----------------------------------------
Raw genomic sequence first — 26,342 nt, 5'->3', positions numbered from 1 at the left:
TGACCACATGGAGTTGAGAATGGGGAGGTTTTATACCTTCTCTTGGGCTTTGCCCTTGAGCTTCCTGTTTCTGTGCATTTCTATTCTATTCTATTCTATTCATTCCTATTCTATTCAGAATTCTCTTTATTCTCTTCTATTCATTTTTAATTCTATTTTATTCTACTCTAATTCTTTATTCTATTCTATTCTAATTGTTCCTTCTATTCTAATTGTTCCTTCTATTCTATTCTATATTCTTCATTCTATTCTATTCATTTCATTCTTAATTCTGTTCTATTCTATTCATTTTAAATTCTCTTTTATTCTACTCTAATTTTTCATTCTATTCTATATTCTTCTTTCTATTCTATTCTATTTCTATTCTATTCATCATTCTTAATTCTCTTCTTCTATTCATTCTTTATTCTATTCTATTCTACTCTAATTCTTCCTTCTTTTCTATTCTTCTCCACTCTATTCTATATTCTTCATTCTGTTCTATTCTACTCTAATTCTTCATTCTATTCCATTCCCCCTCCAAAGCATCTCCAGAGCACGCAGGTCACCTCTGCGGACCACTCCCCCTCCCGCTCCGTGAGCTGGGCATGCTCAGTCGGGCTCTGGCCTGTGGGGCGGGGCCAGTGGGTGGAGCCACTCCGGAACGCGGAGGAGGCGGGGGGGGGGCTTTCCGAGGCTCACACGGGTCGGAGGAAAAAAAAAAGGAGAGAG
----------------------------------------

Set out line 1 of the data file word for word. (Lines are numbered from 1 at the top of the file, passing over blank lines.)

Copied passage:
Raw genomic sequence first — 26,342 nt, 5'->3', positions numbered from 1 at the left: